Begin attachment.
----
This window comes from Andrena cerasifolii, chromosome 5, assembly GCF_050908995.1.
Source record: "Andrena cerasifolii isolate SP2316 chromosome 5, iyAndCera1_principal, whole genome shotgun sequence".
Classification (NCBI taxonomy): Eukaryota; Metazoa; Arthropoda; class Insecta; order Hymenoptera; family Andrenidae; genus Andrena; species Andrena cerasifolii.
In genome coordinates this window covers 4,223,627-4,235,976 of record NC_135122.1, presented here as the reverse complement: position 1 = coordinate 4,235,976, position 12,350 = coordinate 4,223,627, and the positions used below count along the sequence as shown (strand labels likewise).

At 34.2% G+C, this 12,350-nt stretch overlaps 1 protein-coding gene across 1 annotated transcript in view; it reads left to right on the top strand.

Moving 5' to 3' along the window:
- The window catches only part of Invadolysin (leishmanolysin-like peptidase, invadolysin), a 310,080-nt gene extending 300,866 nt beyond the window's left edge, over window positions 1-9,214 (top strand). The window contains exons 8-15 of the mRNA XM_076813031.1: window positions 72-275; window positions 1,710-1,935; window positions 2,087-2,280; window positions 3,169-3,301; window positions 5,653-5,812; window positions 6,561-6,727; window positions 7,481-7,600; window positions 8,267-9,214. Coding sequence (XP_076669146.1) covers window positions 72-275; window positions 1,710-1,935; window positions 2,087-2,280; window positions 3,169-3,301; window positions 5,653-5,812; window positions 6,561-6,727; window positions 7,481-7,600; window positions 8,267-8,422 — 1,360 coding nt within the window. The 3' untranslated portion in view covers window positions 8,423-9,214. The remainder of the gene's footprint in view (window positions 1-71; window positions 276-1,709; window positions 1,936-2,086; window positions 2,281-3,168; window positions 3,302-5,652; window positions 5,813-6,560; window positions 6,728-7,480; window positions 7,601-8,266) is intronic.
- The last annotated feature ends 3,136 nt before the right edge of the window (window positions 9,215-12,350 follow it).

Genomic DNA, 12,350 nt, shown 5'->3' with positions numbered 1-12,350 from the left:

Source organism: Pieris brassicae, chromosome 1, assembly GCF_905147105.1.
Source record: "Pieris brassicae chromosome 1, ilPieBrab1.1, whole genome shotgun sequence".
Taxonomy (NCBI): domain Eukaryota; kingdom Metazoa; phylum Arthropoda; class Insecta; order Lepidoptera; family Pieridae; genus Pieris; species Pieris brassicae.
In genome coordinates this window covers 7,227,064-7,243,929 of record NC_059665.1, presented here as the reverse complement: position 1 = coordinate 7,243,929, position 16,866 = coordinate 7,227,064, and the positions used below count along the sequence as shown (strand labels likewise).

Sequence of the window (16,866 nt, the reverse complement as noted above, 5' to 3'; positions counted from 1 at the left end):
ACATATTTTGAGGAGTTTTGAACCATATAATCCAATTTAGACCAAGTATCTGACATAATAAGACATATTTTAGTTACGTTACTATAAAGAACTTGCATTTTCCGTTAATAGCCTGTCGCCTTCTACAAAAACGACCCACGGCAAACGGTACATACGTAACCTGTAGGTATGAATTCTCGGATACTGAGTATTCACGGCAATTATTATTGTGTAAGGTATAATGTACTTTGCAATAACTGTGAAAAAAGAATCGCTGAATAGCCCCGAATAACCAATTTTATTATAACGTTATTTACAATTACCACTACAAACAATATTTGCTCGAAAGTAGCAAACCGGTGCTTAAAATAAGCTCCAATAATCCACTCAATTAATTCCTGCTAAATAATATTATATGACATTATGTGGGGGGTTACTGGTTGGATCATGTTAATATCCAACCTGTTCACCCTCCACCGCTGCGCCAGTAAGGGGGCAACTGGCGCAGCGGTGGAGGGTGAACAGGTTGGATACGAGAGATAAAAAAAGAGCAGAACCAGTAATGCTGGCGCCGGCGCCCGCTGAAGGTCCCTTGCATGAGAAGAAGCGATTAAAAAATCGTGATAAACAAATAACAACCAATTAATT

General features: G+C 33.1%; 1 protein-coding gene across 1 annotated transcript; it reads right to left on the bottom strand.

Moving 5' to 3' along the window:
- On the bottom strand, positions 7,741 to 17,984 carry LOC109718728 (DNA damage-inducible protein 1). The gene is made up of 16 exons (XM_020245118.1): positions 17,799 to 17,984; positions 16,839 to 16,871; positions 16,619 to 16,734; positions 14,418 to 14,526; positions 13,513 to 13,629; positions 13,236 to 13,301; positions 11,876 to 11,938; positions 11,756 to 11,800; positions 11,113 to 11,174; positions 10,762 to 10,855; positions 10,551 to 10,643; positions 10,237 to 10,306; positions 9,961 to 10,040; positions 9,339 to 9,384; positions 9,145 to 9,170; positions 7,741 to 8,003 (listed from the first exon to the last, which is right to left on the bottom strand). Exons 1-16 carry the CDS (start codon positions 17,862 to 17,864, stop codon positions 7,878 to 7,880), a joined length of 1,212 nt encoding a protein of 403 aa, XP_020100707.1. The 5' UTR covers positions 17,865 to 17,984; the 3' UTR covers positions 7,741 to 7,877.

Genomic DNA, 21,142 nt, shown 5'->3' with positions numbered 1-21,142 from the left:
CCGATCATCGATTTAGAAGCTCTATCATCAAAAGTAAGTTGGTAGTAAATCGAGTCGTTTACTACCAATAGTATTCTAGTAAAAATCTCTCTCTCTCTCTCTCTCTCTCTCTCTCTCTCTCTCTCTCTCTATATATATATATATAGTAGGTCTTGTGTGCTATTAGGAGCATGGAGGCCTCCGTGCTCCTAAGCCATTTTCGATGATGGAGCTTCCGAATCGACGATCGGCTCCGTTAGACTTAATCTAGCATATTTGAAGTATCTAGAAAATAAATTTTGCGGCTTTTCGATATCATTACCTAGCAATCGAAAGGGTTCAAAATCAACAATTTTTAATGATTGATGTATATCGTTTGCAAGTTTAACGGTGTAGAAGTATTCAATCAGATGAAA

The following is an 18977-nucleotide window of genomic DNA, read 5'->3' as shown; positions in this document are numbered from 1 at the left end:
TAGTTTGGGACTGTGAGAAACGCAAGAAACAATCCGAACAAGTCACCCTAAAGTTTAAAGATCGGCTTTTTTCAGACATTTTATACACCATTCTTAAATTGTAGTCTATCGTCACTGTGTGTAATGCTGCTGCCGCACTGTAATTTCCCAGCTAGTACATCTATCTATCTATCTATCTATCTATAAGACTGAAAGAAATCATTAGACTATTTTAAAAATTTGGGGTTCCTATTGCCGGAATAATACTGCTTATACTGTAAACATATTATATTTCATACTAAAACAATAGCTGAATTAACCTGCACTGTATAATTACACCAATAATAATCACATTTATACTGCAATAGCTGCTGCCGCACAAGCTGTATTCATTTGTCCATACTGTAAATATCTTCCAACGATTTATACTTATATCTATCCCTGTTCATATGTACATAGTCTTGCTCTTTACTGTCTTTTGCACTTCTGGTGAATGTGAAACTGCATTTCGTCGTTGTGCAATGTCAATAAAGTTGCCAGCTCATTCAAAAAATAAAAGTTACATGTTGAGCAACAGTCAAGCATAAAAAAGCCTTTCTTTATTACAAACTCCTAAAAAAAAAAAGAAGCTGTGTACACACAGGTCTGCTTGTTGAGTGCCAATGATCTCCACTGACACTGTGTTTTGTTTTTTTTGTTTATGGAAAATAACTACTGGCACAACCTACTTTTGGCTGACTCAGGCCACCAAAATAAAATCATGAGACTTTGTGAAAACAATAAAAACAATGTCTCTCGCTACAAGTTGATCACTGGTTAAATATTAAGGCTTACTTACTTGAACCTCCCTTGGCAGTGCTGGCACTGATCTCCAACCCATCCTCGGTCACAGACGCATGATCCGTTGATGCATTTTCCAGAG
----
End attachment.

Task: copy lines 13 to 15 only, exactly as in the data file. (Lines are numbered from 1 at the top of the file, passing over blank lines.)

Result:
In genome coordinates this window covers 7,227,064-7,243,929 of record NC_059665.1, presented here as the reverse complement: position 1 = coordinate 7,243,929, position 16,866 = coordinate 7,227,064, and the positions used below count along the sequence as shown (strand labels likewise).

Sequence of the window (16,866 nt, the reverse complement as noted above, 5' to 3'; positions counted from 1 at the left end):
ACATATTTTGAGGAGTTTTGAACCATATAATCCAATTTAGACCAAGTATCTGACATAATAAGACATATTTTAGTTACGTTACTATAAAGAACTTGCATTTTCCGTTAATAGCCTGTCGCCTTCTACAAAAACGACCCACGGCAAACGGTACATACGTAACCTGTAGGTATGAATTCTCGGATACTGAGTATTCACGGCAATTATTATTGTGTAAGGTATAATGTACTTTGCAATAACTGTGAAAAAAGAATCGCTGAATAGCCCCGAATAACCAATTTTATTATAACGTTATTTACAATTACCACTACAAACAATATTTGCTCGAAAGTAGCAAACCGGTGCTTAAAATAAGCTCCAATAATCCACTCAATTAATTCCTGCTAAATAATATTATATGACATTATGTGGGGGGTTACTGGTTGGATCATGTTAATATCCAACCTGTTCACCCTCCACCGCTGCGCCAGTAAGGGGGCAACTGGCGCAGCGGTGGAGGGTGAACAGGTTGGATACGAGAGATAAAAAAAGAGCAGAACCAGTAATGCTGGCGCCGGCGCCCGCTGAAGGTCCCTTGCATGAGAAGAAGCGATTAAAAAATCGTGATAAACAAATAACAACCAATTAATT